by Keith Wood - Thursday, December 20, 2012
In the 1971 Clint Eastwood movie “Dirty Harry,” the San Francisco detective spoke one of the most memorable lines in cinematic history:
"I know what you're thinking. Did he fire six shots or only five? Well, to tell you the truth, in all this excitement I kind of lost track myself. But being as this is a .44 Magnum, the most powerful handgun in the world, and would blow your head clean off, you've got to ask yourself one question: Do I feel lucky? Well, do ya, punk?"
The Smith & Wesson Model 29 chambered in .44 Remington Magnum was introduced in 1955 after the experiments of Elmer Keith with the .44 Special convinced C.R. Hellstrom at S&W and C.G. Peterson of Remington to produce the cartridge. The load used a 240 gr. bullet at 1,350 fps and nothing available to consumers at the time even came close. Though hardly a new cartridge in 1971 when Dirty Harry recited his famous line, that film is certainly responsible for much of the .44 Magnum’s mainstream popularity.
Though far more powerful cartridges like the .475 Linebaugh, and .500 S&W are now available, in 1971 the .44 Magnum’s chief competitors for the most powerful slot were the .45 Colt and its offspring, the .454 Casull. The .45 Colt developed an unearned reputation for having weak brass (ironically, based on the writings of Elmer Keith) and was hamstrung by the weakness of factory loadings and the limitations of existing single action frames and was thus ignored by many of the early sixgun hot-rodders until handgun hunting pioneers like Dick Casull proved its value. Casull’s work resulted in the wildcat .454 Casull being announced in 1959, though it wasn’t available in a factory revolver until 1983.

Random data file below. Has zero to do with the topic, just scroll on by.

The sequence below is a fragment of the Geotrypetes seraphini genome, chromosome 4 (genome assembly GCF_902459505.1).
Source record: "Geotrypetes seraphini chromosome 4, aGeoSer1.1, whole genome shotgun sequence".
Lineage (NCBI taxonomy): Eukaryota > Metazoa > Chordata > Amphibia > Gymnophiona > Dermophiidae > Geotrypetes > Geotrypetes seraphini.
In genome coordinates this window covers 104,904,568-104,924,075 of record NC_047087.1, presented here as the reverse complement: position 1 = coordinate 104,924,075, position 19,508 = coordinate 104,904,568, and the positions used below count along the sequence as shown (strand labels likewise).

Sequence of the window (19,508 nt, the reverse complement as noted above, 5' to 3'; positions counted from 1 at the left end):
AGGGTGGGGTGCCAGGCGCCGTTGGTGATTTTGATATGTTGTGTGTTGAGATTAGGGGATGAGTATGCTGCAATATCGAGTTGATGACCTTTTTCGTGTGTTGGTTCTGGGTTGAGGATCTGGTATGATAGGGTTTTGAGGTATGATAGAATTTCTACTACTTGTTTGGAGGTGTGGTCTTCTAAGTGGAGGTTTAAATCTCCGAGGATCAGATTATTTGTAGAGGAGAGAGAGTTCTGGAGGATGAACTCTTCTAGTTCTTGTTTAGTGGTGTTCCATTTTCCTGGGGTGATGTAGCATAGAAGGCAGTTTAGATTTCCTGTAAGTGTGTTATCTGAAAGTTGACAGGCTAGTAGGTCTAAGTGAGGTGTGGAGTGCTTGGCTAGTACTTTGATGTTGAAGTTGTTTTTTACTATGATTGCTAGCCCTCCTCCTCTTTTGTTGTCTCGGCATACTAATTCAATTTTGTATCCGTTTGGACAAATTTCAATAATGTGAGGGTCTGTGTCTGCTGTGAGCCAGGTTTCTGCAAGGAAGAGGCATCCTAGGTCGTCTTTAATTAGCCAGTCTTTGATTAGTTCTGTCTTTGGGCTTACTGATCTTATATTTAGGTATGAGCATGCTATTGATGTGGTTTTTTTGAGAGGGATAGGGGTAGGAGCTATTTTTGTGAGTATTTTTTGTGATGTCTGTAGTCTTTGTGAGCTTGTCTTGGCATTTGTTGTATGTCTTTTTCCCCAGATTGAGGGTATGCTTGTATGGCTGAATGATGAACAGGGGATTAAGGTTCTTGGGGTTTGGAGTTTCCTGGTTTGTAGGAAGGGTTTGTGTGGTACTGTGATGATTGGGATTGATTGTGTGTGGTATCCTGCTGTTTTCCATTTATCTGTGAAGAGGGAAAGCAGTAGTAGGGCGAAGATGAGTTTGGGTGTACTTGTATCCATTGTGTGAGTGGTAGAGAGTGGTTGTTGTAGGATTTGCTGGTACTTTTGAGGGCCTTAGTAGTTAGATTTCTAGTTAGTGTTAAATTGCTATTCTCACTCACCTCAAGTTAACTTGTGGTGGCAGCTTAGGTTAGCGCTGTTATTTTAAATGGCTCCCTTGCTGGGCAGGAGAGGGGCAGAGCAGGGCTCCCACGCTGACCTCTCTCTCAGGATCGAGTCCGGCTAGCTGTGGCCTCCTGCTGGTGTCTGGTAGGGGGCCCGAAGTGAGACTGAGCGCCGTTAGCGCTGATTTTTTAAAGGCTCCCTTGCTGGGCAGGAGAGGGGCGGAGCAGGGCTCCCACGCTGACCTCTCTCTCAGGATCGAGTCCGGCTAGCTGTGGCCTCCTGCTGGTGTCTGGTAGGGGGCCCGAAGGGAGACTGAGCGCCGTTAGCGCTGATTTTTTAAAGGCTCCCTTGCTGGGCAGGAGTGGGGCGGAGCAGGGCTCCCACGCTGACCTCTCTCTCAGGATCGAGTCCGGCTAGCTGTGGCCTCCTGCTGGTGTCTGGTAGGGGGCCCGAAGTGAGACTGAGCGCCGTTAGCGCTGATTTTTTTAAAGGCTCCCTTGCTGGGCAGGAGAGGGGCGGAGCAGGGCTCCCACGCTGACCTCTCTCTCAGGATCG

The Game Changer
Interestingly, the same year that Dirty Harry hit theaters, Ruger produced their first Blackhawk single action revolvers in the .45 Colt cartridge. The strength of the Ruger revolver allowed the full potential of the .45 Colt to be achieved by handloading and provided a platform for high-quality custom sixguns in the .45 Colt cartridge such as John Linebaugh's 5-shot conversions. Within the next decade, Blackhawks were being loaded beyond the power of the .44 Magnum though factory ammo of such power didn’t avail itself to the public until years later.
Though a cartridge existed (.45 Colt) that would later surpass the power of the .44 Remington Magnum, no factory was loading it to such powerful levels in 1955. From 1955 until production of the Freedom Arms Model 83 in 1983, the .44 Mag. was the most powerful production revolver in the World. If you want to be technical, and that’s what we do here, the .44 Mag only held the “most powerful” title for four years. Somehow though, the line “Being this is the .44 Magnum, the most powerful production revolver in the World, surpassed only in power by the wildcat .454 Casull and certain .45 Colt handloads, and of course rifle cartridges in Remington XP-100…” doesn’t sound quite as good as Dirty Harry’s line. If you’re talking production revolvers with factory ammo, Inspector Callahan was right.
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